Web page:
Even though Apple’s VoiceOver has been a part of the OS X operating system since 2005 and iOS since 2009, initially it wasn’t that effective. Apple has improved VoiceOver drastically since then, leading Mark A. Riboccino (current president of the National Federation of the Blind) to state in a blog post that “Apple has done more for accessibility than any other company to date.”
Apple’s dedication to accessibility also earned the company a 2015 Helen Keller Achievement Award from the American Foundation for the Blind (AFB). This award is given to individuals and corporations who change perceptions about what it means to have a visual disability through either inspirational achievement or groundbreaking innovation.
Groundbreaking innovation? That sounds a lot like Apple.
What is VoiceOver?
VoiceOver is Apple’s native screen reader software, which allows those with low vision to use all of Apple’s products (including OS X computers, iPhones, iPads, the Apple Watch, and Apple TV) through auditory description of items on the screen.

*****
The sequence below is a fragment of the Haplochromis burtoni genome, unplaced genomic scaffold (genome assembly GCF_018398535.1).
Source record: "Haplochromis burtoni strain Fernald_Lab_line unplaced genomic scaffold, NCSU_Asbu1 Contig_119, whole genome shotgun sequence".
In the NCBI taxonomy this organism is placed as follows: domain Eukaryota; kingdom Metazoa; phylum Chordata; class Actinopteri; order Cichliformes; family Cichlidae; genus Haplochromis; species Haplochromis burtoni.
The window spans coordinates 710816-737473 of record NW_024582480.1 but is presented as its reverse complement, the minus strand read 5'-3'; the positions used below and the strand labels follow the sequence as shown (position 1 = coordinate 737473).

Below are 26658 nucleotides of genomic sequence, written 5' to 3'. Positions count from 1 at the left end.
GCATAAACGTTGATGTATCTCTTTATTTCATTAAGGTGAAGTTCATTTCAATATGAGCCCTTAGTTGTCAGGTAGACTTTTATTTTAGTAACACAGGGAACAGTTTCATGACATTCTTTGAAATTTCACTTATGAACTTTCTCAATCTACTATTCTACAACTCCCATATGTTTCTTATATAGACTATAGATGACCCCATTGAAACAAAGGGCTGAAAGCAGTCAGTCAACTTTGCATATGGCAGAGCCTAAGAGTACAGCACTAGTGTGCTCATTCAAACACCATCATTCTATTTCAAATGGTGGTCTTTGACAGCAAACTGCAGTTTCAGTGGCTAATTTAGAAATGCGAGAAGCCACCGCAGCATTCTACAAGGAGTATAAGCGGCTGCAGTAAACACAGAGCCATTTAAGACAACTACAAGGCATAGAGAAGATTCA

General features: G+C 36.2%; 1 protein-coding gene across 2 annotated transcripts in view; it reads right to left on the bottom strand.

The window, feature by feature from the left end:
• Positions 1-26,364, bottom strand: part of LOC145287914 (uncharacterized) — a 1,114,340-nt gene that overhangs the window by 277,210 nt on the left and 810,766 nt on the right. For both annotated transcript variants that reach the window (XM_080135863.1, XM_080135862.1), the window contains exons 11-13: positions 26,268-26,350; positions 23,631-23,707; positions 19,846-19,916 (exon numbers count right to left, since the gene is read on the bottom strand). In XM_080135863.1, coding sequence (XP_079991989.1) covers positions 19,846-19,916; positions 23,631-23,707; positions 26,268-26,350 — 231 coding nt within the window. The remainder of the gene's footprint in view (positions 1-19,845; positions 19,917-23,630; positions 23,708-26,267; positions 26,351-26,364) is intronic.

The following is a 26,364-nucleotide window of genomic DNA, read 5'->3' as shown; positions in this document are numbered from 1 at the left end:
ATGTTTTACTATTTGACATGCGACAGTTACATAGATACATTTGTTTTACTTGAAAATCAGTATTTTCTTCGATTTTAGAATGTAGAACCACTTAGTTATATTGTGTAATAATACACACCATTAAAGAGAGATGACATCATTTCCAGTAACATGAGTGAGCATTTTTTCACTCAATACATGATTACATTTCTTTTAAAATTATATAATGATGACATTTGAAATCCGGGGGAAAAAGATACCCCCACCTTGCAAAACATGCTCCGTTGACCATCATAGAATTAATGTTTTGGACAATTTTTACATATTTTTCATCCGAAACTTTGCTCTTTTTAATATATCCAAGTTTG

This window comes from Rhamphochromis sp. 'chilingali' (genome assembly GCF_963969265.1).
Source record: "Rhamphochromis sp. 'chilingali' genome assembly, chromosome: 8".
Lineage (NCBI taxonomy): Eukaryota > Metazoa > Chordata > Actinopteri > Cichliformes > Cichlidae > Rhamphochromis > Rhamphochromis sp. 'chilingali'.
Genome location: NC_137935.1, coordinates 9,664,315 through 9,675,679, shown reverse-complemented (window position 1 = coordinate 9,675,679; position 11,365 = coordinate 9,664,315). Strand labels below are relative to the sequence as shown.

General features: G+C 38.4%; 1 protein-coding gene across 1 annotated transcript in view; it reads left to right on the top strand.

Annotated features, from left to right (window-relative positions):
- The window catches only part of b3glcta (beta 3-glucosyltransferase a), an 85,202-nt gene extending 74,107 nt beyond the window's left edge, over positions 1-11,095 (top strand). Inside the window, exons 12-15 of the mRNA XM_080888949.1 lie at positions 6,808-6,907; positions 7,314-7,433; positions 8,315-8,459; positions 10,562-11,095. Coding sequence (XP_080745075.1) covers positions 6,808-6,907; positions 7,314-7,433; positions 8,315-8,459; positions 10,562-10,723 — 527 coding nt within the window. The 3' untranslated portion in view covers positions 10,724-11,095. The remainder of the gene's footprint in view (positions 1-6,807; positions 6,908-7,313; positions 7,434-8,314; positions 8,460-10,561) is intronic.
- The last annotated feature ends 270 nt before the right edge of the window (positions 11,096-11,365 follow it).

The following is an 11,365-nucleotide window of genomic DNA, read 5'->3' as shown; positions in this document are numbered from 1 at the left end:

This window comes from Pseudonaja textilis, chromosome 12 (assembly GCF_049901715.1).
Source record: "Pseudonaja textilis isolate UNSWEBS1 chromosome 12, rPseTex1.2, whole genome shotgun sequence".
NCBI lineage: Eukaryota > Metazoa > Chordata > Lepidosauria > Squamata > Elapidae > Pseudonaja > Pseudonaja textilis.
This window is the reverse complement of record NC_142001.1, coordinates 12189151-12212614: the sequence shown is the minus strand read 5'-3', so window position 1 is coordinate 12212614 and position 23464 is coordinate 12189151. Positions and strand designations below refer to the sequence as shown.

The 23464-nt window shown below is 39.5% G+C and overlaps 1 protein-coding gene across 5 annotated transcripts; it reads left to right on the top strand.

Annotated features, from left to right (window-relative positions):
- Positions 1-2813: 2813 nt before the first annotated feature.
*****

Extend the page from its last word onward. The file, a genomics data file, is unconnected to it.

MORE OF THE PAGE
These items may include visible information (such as text and links), invisible information (such as HTML descriptions of images) and additional information requires to navigate the screen (like the number of menu options available to choose from).
Descriptions are read by Alex, known as “the voice of Mac.” Alex is more than a simple text-to-speech generator – a lot of effort has gone into ensuring that he speaks as naturally as possible, by having the software analyze full paragraphs at a time (improving word pronunciation accuracy and nuanced intonation), and having Alex follow a natural breathing pattern by pausing between long sentences. Currently, Alex can communicate in over thirty languages.
What Sets Apple’s Approach to Accessibility Apart?
“The right to live in the world has to include the right to live in the digital world.”
– Dr. Marc Maurer (Past President, AFB)